Can we tackle BTB without killing badgers?

In tonight’s episode, Tom Heap travels to Wales to examine some of the strategies used to combat bovine tuberculosis (TB).

Eurasian Badger Eurasian Badgers (Meles Meles) : A Mother And Her Youngs.The Picture Was Taken In Picardy, France.Meles Meles , Eurasian Badger , Badger , Mustelid , Mammal (Photo by BSIP/UIG via Getty Images)

Farmers and scientists are trying out a range of techniques, including increased biosecurity, to address bovine TB. Biosecurity is the protection of farm animals from any type of infectious agent, from parasites to bacterial infections, like TB. In practice, it is seeing what farmers can to do reduce risks and protect their stock, which includes using fences and gates to keep wildlife away from cattle to disinfectant biosecurity measures for boots and clothing entering and leaving farmyards.


Maximising biosecurity is among the principal measures taken in Wales as an alternative to the cull, which the Welsh government – like the Scottish government – does not implement (in Northern Ireland, it is being tried on infected badgers in a small pilot area). The Wales-wide biosecurity strategy includes good practice workshops and cattle purchasing advice.

Dominic Dyer, CEO of The Badger Trust, has called for the government, food retailers and the farming industry, to do more to promote biosecurity, “particularly the National Farmers’ Union (NFU)”.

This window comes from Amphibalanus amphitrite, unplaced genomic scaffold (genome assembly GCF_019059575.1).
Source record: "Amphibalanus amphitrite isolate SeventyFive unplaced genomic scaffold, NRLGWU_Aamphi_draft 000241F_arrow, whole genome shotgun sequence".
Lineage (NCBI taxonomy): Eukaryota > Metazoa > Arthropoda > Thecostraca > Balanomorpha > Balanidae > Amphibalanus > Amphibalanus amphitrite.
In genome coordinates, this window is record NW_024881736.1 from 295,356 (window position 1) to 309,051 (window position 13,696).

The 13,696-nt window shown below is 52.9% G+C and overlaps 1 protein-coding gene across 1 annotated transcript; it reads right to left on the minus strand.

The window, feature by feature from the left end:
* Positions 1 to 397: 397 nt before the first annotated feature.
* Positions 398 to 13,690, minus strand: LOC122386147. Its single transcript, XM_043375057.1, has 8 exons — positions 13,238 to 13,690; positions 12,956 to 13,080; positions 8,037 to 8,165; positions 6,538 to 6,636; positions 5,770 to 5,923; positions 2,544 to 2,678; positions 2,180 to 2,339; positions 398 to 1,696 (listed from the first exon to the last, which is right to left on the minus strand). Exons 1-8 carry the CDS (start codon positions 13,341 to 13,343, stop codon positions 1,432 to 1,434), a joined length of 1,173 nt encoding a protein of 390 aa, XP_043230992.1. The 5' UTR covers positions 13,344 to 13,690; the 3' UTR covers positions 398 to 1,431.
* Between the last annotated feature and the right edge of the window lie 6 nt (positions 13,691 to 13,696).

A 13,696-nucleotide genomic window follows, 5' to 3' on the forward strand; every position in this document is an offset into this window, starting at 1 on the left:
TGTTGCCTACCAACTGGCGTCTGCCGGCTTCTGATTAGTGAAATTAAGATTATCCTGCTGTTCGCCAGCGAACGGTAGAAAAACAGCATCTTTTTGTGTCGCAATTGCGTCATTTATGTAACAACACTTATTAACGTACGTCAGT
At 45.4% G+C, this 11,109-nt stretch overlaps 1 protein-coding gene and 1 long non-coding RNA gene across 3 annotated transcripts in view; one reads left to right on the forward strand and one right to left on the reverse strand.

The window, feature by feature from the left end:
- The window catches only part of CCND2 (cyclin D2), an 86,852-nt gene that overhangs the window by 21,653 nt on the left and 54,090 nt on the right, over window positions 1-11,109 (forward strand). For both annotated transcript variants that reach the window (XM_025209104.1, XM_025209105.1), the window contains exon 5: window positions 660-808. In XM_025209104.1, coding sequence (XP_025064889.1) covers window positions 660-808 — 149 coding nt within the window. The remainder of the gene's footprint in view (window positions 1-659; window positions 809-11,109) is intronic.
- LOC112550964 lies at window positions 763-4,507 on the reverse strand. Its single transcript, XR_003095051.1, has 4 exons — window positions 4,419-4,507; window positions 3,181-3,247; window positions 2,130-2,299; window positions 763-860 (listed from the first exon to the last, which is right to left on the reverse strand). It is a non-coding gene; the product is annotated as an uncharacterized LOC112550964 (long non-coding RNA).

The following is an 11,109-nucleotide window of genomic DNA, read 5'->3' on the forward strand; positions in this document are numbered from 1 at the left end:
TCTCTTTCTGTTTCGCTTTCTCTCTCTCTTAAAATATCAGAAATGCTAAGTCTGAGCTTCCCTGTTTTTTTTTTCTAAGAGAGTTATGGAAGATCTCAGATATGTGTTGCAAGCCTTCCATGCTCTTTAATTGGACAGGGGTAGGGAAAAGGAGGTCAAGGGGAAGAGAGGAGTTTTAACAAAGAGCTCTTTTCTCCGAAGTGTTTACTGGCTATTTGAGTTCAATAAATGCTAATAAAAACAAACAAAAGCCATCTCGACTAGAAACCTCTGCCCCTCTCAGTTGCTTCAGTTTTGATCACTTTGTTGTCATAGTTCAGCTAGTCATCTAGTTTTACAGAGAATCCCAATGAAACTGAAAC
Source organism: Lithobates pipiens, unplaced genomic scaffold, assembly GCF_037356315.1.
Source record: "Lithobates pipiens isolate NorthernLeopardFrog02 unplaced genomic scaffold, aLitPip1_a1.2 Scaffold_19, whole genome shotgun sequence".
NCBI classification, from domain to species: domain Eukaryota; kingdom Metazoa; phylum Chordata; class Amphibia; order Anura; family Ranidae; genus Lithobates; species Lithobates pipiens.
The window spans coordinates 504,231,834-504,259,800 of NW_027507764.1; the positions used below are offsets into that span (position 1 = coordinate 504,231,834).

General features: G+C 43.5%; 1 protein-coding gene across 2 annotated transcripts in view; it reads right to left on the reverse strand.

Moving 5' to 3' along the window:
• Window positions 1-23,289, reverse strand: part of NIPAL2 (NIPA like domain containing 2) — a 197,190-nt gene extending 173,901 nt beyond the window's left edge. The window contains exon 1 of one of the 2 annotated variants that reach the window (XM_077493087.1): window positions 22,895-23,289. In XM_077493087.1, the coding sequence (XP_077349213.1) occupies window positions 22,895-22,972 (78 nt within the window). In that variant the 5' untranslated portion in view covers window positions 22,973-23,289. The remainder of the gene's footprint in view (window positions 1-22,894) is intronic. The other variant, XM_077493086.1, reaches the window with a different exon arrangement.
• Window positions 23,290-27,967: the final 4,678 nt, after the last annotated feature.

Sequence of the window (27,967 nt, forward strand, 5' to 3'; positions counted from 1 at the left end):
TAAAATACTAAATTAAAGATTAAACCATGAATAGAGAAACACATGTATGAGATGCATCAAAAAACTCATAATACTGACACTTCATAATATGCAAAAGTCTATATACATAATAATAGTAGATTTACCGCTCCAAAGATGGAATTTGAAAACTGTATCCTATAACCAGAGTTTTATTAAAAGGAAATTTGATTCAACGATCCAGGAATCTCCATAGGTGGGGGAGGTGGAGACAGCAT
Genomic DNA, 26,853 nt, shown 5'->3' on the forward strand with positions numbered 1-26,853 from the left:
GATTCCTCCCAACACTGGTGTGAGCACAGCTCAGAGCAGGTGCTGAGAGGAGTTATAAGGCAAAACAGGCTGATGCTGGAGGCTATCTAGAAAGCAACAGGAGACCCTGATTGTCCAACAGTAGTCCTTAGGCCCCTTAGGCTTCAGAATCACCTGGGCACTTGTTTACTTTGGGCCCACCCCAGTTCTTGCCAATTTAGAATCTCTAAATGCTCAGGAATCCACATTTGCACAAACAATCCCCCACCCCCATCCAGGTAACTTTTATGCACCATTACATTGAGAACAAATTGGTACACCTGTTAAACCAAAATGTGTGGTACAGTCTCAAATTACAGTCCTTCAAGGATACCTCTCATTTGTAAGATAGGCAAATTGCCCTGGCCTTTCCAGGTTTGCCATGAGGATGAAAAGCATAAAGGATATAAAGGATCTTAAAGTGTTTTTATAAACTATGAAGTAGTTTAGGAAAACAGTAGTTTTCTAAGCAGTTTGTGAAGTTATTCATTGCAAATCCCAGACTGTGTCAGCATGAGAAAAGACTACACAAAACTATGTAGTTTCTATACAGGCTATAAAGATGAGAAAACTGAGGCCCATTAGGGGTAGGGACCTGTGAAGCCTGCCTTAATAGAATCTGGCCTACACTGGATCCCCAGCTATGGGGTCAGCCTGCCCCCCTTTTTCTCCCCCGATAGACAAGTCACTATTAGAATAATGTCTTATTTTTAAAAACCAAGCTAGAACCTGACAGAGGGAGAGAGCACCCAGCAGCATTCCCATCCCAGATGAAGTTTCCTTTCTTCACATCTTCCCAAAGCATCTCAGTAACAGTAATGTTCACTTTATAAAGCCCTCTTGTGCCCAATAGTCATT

Another method used in Wales to address bovine TB is increased testing on cattle. Professor Matthew Evans, a leading scientist, has criticised the UK government’s cull, which is supported by the NFU.

Evans told Countryfile Magazine: “It is clear that testing cattle frequently is the most effective way of reducing bovine TB. Farmers and policymakers should not ignore this evidence, which is based on the government’s data.”

There is generally agreement that augmenting biosecurity does no harm, but some have questioned its effectiveness and claimed that it isn’t enough.

James Small, who runs a beef herd in a part of Somerset close to the cull area, says that in an open grazing farm, “It would be impossible to completely separate wildlife from cattle short of keeping one of those species in a concrete box”.


It is almost impossible to exclude all chance of infection, and biosecurity can also be expensive. With differences of opinion across communities and across different parts of the UK, the debate as to the most effective means of tackling bovine TB continues.